Edmar (Edmars) John Mednis was born on March 22, 1937 in Riga, Latvia.
He and his family escaped from
In 1949, at the age of 12, his father taught Edmar how to play chess.
In 1950, at the age of 13, Edmar joined the Marshall Chess Club and soon had an expert rating.
In January, 1951, he took 3rd place in the Marshall Junior Championship tournament.
In January, 1951, at the age of 13, he participated in a
simul given by master Max Pavey in
In the summer of 1951, Edmar played in the 52nd
US Open in
In 1954, he won the New York City Interscholastic
Championship while a student at
In 1955 he graduated from
In 1955, at the age of 18, Mednis won the
In 1955, he represented the
In December, 1955, Mednis won the U.S. Intercollegiate championship. He was a freshman at New York University (NYU) majoring in chemical engineering. He tied with Anthony Saidy, but won on tie-break points.
In April, 1956, he represented the
He was trained as a chemical engineer, and then became a stock market investor. He became a professional chess player in 1972 at the age of 35.
In 1957, he was nominated by the USCF for the International Master title. In 1957 his USCF rating was 2444.
In 1962, he tied for 3rd place in the 1961-62 U.S. Chess Championship.
In 1962, he played on the United States Olympiad team in
In 1962, he defeated Bobby Fischer in the 1962-63
In 1970, he represented the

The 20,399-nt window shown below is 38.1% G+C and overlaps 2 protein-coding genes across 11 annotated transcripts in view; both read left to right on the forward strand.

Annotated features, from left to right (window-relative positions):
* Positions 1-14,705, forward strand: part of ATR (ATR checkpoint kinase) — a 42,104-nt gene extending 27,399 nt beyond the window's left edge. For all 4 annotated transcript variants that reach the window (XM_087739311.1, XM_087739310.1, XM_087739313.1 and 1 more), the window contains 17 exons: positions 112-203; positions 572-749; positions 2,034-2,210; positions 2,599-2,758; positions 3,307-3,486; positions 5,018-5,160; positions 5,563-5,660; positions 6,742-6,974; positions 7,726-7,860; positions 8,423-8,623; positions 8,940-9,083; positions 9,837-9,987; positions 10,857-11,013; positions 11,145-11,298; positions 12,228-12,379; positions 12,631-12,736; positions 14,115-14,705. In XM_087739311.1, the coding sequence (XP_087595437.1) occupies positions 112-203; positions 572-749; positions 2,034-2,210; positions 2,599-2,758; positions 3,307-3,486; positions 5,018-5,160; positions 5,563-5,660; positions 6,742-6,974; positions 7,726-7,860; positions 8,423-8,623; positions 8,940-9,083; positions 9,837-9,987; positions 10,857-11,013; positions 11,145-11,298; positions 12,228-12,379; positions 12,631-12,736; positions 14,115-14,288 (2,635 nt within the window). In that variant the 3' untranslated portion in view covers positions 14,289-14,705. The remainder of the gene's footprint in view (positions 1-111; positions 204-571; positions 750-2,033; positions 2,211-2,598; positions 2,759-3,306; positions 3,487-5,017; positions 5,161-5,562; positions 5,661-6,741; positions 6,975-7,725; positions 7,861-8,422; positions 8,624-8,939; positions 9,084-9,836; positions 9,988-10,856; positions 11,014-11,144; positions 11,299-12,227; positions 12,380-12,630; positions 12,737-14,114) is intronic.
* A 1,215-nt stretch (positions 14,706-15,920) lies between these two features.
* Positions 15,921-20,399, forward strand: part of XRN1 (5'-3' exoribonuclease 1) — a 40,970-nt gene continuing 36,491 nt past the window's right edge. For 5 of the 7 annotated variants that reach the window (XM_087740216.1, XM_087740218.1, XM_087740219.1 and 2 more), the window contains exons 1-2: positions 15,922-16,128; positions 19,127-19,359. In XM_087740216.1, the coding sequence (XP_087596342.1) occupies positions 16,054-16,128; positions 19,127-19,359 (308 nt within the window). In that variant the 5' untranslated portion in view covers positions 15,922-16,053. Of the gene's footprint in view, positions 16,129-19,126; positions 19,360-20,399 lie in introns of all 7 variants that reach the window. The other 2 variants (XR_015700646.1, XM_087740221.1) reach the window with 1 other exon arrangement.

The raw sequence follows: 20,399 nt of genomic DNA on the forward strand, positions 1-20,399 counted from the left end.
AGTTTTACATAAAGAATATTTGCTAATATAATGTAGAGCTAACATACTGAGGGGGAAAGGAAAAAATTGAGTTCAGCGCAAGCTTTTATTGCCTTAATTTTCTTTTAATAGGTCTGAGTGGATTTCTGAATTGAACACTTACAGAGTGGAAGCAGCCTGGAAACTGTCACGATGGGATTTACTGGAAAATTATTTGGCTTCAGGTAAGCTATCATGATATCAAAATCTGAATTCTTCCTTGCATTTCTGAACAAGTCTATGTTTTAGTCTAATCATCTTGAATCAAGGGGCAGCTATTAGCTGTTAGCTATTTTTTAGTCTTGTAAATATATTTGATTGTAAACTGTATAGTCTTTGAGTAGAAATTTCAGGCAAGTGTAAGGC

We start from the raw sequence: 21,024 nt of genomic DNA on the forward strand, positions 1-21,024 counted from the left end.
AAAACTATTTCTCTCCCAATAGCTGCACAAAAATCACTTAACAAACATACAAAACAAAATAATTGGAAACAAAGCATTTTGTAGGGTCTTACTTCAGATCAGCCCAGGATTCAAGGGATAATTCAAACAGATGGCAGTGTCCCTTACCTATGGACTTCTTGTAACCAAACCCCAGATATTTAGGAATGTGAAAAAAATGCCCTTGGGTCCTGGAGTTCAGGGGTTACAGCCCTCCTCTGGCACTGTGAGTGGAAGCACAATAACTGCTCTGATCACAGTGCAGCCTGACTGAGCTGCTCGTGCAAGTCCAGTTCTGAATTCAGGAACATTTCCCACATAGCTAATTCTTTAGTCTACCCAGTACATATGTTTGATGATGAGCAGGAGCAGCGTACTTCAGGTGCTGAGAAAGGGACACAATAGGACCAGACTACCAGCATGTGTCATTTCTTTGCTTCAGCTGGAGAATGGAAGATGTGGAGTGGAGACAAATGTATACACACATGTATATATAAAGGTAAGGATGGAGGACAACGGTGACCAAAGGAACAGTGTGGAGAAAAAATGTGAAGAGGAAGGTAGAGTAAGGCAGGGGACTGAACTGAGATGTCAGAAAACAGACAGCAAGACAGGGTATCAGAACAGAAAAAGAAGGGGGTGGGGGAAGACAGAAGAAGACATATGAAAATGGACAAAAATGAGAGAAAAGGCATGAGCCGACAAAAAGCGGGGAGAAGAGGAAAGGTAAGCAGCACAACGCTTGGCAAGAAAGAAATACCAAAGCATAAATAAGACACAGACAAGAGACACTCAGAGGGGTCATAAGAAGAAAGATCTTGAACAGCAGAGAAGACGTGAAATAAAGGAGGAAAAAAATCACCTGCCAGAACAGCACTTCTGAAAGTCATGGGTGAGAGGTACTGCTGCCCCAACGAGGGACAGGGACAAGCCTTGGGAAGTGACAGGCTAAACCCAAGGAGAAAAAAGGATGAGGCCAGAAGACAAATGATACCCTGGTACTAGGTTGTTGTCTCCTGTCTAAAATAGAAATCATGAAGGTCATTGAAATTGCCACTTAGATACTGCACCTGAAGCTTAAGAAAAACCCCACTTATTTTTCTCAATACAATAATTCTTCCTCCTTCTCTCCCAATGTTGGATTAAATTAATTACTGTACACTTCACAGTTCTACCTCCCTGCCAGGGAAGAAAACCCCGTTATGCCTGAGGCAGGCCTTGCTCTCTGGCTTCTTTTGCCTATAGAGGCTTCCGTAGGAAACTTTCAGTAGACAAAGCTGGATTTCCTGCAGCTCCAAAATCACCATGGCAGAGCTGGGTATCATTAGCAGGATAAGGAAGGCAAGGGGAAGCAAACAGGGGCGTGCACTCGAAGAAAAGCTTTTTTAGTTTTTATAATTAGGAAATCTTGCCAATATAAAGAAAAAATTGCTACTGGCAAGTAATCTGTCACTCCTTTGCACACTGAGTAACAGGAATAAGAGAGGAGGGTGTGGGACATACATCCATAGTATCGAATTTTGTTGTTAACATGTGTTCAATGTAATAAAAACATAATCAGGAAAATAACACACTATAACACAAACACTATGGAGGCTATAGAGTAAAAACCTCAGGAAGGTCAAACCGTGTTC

In 1972, he was a commentator for PBS during the 1972 world championship match between Fischer and Spassky.
In 1974, he finished 3rd at
In 1978 he tied for 3rd place in the U.S. Chess Championship with Leonid Shamkovich. Mednis scored 8-6 in a field averaging 2498. He needed 8.5 for a GM norm.
The top three
In 1978, at the FIDE Congress in
In 1979, there were two Interzonals, and one of them was in
In 1979, he played in the Interzonal tournament in
In 1980, he took 4th at
He became a
Grandmaster in 1980 at the age of 43. It
was the Puerto Rico Chess Federation rather than the United States Chess Federation
that formerly proposed him for the Grandmaster title. The USCF did not think Mednis was strong
enough with a 2475 Elo rating and refused to sponsor him for the GM title
because he had not made any norms. The
standard Grandmaster rating is 2500.
1n 1984, he took 1st at
In 2000, he was inducted into the U.S. Chess Hall of Fame.
He died on February 13, 2002 at the age of 64. He died suddenly of cardiac arrest during a
bout with pneumonia in Woodside,
Mednis was survived by his wife Baiba, his daughter Sari Eskildsen and his son Mariss Mednis.
He wrote 26 chess books and hundreds of chess articles.
He wrote How to Beat Bobby Fischer (1975), How Karpov Wins (1975), How to Beat the Russians (1978), The Modern Defense (1978), Practical Endgame Lessons (1978), Open Games (1980), Practical Rook Endings (1980), How to Play Good Opening Moves (1982), King Power in Chess (1982), From the Opening into the Endgame (1983), From the Middlegame into the Endgame (1987), Questions and Answers in Practical Opening Play (1987), Strategic Themes in the Endgame (1987), How to Defeat a Superior Opponent (1989), Practical Bishop Endings (1990), How to be a Complete Tournament Player (1991), Rate Your Endgame (1992), Strategic Chess (1993), Practical Knight Endings (1993), Advanced Endgame Strategies (1996), Practical Opening Tips (1997), The King in the Endgame (1997), The King in the Opening (1998), Practical Endgame Tips (1998), The King in the Middlegame (1999), Better Endgame Play (2000).
For many years, he wrote a monthly column for Chess Life called “The Practical Endgame,”
His overall score with Bobby Fischer was 1 win, 1 draw, and 5 losses in tournament play, along with two losses in a blitz tournament.